Conflict is inevitable when living amongst others. As family dynamics change, opinions will differ on how to best care for aging parents, on what to do with the family assets/business/farm, and how to resolve absent or poorly written estate plans. Every family comes with a unique set of values and variables. Mediation may be the most cost-effective and productive way of ensuring the parties can self-determine the options and create a plan to move forward.
We work with people in varied circumstances – your situation may be a perfect match for mediation. The role of a mediator is to act as a neutral 3rd party. The mediator helps the parties dialogue about their interests, needs, issues and concerns. Additionally, they look for opportunities to help those involved problem solve and put together a plan of action. The situations below are a sampling of what types of disputes our team can assist with regarding aging concerns.
Situations Where Mediation Can Help:
- Three adult siblings cannot agree on a care plan for their aging mother – each one has an opinion of what is best. Their mother doesn’t want them arguing over her and it upsets her when she knows she is the reason for the rift.
- An adult child is providing care in their home for her aging father. The rest of the family appreciates the caregiver’s role, but each sibling has different ideas as to compensation for the caregiver.
- A 66-year-old man passed away and had a Last Will & Testament. There are a few items in the Will that are unclear and the heirs disagree on the interpretation and how to resolve the dispute. No one wants to go to Court and make their dispute a public matter.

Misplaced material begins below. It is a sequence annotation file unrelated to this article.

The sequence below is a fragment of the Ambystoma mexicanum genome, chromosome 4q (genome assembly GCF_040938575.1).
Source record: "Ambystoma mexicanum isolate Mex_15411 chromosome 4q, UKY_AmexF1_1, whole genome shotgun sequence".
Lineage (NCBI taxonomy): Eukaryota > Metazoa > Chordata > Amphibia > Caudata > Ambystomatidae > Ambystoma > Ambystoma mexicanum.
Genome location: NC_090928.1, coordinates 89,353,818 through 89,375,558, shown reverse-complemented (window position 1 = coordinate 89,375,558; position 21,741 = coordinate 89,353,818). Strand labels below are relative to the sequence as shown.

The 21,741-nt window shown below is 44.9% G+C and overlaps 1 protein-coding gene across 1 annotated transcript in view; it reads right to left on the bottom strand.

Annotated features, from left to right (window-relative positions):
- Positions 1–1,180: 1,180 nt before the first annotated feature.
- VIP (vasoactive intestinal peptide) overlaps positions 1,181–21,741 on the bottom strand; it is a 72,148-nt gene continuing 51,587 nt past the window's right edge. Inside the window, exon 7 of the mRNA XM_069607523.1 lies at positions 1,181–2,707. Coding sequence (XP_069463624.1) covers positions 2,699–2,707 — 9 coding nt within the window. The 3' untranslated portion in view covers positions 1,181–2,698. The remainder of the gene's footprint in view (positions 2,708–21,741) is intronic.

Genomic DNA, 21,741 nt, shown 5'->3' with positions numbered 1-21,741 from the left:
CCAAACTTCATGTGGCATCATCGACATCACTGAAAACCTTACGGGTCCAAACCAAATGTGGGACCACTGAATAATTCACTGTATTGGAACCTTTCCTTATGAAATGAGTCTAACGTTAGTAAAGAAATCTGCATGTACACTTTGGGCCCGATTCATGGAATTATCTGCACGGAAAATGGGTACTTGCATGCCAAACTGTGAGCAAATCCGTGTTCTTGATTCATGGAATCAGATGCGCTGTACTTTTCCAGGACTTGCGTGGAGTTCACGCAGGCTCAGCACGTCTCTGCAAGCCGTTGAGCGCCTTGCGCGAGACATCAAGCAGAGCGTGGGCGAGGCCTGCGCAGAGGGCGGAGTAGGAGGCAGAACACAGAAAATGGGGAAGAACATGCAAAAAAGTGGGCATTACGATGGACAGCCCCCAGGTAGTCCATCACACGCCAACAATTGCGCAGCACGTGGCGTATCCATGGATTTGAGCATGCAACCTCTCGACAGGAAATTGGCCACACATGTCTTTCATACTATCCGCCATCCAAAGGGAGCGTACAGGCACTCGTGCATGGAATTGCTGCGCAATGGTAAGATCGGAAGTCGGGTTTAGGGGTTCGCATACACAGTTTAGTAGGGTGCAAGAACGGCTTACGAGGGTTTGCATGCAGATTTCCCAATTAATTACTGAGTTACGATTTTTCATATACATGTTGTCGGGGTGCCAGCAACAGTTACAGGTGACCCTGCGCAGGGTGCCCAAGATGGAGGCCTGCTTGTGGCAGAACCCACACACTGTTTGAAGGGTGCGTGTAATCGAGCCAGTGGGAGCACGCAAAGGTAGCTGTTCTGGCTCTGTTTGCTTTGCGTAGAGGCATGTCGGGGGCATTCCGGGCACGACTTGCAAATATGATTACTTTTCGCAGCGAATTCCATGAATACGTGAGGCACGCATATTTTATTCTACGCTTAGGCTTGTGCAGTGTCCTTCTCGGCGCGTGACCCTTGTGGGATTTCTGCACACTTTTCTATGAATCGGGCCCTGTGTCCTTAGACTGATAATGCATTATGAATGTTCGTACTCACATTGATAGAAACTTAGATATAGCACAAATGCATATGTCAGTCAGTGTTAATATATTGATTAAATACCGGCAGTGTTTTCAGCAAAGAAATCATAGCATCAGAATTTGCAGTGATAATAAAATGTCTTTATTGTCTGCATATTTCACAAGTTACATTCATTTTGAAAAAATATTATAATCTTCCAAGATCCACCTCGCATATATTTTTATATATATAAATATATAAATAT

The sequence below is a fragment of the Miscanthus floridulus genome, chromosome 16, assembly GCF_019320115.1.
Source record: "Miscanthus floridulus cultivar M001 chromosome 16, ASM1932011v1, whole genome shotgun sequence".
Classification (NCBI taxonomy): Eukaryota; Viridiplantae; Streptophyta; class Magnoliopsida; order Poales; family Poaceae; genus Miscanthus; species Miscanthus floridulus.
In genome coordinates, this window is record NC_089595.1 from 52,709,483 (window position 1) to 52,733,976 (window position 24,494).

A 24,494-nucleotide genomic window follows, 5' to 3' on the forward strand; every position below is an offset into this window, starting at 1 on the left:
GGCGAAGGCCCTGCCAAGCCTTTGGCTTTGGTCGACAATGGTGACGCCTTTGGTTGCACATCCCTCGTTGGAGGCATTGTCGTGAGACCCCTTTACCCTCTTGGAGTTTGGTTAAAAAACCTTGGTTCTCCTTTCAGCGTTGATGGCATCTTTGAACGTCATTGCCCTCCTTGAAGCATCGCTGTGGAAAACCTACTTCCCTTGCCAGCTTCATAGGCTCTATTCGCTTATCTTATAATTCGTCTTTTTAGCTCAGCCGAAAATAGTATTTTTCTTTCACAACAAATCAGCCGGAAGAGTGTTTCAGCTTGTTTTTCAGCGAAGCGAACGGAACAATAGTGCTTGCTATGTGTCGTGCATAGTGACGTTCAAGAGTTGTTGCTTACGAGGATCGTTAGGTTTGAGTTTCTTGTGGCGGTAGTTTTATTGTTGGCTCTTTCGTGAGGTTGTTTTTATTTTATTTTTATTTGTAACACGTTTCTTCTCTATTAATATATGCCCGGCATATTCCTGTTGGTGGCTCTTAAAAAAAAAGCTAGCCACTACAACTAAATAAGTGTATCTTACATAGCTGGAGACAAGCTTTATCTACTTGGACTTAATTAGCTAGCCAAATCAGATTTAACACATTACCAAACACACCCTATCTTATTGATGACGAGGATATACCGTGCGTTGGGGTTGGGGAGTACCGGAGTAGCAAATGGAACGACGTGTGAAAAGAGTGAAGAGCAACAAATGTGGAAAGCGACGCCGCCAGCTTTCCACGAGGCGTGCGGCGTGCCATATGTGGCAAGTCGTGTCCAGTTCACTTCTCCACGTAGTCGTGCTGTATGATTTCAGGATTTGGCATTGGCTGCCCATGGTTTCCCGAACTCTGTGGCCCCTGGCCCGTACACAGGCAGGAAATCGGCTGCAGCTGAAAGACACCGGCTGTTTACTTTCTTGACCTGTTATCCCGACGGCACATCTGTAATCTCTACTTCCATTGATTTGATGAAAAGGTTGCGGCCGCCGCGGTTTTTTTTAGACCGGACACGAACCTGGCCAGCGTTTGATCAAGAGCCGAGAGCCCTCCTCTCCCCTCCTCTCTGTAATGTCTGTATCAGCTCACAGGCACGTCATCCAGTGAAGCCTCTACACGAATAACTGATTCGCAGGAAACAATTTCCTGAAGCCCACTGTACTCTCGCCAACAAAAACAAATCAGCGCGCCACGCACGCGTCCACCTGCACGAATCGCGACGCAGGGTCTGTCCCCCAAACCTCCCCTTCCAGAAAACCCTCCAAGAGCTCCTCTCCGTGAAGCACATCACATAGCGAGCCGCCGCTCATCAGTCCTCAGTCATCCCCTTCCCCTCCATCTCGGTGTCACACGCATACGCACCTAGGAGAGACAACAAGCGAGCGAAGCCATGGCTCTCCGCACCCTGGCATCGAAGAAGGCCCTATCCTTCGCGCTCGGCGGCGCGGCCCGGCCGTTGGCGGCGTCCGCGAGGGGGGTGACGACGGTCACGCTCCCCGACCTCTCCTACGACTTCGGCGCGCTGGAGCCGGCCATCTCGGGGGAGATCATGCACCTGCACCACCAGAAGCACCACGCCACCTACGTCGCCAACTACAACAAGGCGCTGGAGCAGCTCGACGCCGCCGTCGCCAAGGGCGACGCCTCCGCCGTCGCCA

- A trust set up by the parents of an adult child provides for payments to be made for the child’s health, education, maintenance and support (reasonable living expenses). The adult child complains that the trustee is wrongfully denying him payments for things he wants/needs.
- A brother and sister are processing the death of both parents and addressing the estate. An antique clock that dates back to the 1890s has been in the family for generations. Each child believes the clock is priceless and believes they should keep the clock. Neither wants to sell it, but the disagreement is causing tension in the family.
- What happens to the family farm? A mom and dad spent their lives building a successful farm. They had 4 children – one child has worked the farm with the dad for the last ten years and currently leases most of the land for his own cattle operation. The farmer brother thinks he should get the land outright, or at least with a substantial discount but the other siblings want their fair share of the farm.